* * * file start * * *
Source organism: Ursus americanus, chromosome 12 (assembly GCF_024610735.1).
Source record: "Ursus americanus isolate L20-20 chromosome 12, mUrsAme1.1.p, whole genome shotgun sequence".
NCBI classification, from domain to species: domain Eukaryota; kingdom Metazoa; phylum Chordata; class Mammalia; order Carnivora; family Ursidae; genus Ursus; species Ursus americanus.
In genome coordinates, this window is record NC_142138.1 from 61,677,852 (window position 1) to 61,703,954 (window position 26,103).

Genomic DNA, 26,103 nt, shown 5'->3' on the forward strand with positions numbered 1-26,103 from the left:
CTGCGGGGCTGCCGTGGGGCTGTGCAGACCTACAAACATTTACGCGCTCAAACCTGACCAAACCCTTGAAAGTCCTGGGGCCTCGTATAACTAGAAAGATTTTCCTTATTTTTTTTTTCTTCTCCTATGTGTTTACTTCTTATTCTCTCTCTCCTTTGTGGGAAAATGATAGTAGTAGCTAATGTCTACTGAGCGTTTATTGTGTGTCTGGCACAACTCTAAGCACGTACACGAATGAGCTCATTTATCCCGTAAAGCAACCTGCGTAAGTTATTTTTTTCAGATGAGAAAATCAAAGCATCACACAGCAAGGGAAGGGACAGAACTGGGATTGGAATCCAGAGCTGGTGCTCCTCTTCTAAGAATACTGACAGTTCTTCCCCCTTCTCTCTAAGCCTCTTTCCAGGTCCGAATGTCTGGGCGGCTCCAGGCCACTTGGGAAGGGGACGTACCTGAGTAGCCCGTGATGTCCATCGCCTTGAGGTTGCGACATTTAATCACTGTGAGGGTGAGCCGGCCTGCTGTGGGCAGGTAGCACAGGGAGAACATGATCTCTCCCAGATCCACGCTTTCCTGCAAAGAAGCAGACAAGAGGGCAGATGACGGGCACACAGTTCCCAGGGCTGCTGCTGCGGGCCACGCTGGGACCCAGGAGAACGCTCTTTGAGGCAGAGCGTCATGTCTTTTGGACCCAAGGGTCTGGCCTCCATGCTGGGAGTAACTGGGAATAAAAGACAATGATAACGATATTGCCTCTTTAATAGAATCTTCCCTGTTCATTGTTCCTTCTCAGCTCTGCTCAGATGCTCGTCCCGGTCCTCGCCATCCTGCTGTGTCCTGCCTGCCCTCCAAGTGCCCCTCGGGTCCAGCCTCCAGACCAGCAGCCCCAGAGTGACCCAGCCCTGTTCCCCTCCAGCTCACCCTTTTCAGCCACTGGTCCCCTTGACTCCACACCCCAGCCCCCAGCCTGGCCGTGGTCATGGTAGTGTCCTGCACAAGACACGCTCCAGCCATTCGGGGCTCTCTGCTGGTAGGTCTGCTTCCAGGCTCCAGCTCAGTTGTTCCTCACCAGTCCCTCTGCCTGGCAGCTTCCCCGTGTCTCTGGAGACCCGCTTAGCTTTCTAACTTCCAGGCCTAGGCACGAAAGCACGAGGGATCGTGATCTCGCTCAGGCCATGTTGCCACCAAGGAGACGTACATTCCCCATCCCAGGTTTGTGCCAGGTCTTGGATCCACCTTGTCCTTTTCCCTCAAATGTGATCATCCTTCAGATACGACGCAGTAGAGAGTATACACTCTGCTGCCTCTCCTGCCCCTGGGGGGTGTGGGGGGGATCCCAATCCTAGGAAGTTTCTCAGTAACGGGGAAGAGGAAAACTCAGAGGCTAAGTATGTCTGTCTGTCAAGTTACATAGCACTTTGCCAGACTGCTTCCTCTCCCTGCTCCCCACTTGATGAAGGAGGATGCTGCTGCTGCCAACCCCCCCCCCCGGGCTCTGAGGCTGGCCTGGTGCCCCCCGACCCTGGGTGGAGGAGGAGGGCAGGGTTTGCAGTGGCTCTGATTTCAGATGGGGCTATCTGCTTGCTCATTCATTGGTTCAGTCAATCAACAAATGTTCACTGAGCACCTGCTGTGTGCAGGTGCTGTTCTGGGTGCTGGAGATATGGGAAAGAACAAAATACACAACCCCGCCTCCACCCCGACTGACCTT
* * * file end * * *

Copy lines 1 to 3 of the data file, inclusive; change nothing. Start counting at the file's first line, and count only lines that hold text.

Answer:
Source organism: Ursus americanus, chromosome 12 (assembly GCF_024610735.1).
Source record: "Ursus americanus isolate L20-20 chromosome 12, mUrsAme1.1.p, whole genome shotgun sequence".
NCBI classification, from domain to species: domain Eukaryota; kingdom Metazoa; phylum Chordata; class Mammalia; order Carnivora; family Ursidae; genus Ursus; species Ursus americanus.